parliament GhanaA Member of Parliament is elected at national parliamentary elections to represent his/her constituents at parliament. Such elected persons, now called parliamentarians, are expected to be more effective in their multiple functions of representation. They have to be seen to play the role of legislating on behalf of the nation and their constituents.
When it comes to the distribution of the national cake (national development), they are to ensure their constituencies are not left out. This specific aspect is normally the work of the Municipal and District Chief Executives; it has however become the undefined duty of a parliamentarian. That is part of his effective oversight representation of his constituents.
Their effective participation in parliamentary debates on bills before enacting them into laws, contributions to, and propositions of, motions, as shown live on television or airwaves will enhance their image before, or in the eyes of, their constituents.
In the Western world or developed democracies, we see parliamentarians on their feet putting out motions and expressing their views on bills freely and in a mannerly order when authorised by the Speaker of Parliament to speak.
Some Parliamentarians can also be paid by lobbyists to speak on their behalf on the floor of parliament in support of their objectives be whatever they are. The MPs are seen to do the job for which they were elected. They also operate surgeries on certain days of the week or month when they meet their constituents on one to one basis to listen to their problems to help them secure solutions as best as they can.
If, in Ghana some parliamentarians are not permitted to speak for a reason or the other, then the Speaker of Parliament must please look into it to correct this erroneous situation. Some parliamentary whips or the Majority leader and Minority leader of Parliament may require or nominate members they trust to capably take their opponents on to speak all of the time. Should this be the case, justifying why some Members of Parliament never speak throughout the life time of a parliament, then it is wrong. It has to be addressed with immediate effect.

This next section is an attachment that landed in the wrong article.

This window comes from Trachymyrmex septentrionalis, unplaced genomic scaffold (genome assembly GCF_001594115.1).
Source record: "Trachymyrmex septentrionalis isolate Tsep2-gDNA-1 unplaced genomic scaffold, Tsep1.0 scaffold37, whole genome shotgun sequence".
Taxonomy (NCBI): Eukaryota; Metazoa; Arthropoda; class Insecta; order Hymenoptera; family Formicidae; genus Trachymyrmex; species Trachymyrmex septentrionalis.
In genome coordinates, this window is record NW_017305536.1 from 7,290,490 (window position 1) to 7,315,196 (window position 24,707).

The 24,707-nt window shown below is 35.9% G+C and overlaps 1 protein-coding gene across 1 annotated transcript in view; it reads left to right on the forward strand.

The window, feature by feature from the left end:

I think no-one is preventing my MP from rising to his feet to speak on behalf of his constituents. I shall very soon be putting this to test to see if the Majority and Minority Leaders in Parliament will prove obnoxious hindrances. I would love to see all MPs living up to expectation.
Some constituents do vote out their MPs for the fact that they did not hear them ever speak while in parliament for an entire four year- term period of parliament. What a disservice we shall be doing such MPs if their actions were not deliberate but forced upon them by other members of parliament ? the Parliamentary Whips.
In an attempt to communicate my message with clarity to my readers, I will like to explain “Motion and Whip” as used above. Their definitions in quote are, “Motion (parliamentary procedure) – In parliamentary procedure, a motion is a formal proposal by a member of a deliberative assembly that the assembly take certain action. In a parliament, this is also called a parliamentary motion and includes legislative motions, budgetary motions, supplementary budgetary motions, and petitionary motions. Whip (politics) – A whip is an official in a political party whose primary purpose is to ensure party discipline in a legislature. Whips are a party’s enforcers, who typically offer and threaten punishments for party members to ensure that they vote according to the official party policy. A whip’s role is also to ensure that the elected representatives of their party are in attendance when important votes are taken. The usage comes from the hunting term whipping in, i.e. preventing hounds from wandering away from the pack”.
Soutrce Rockson Adofo


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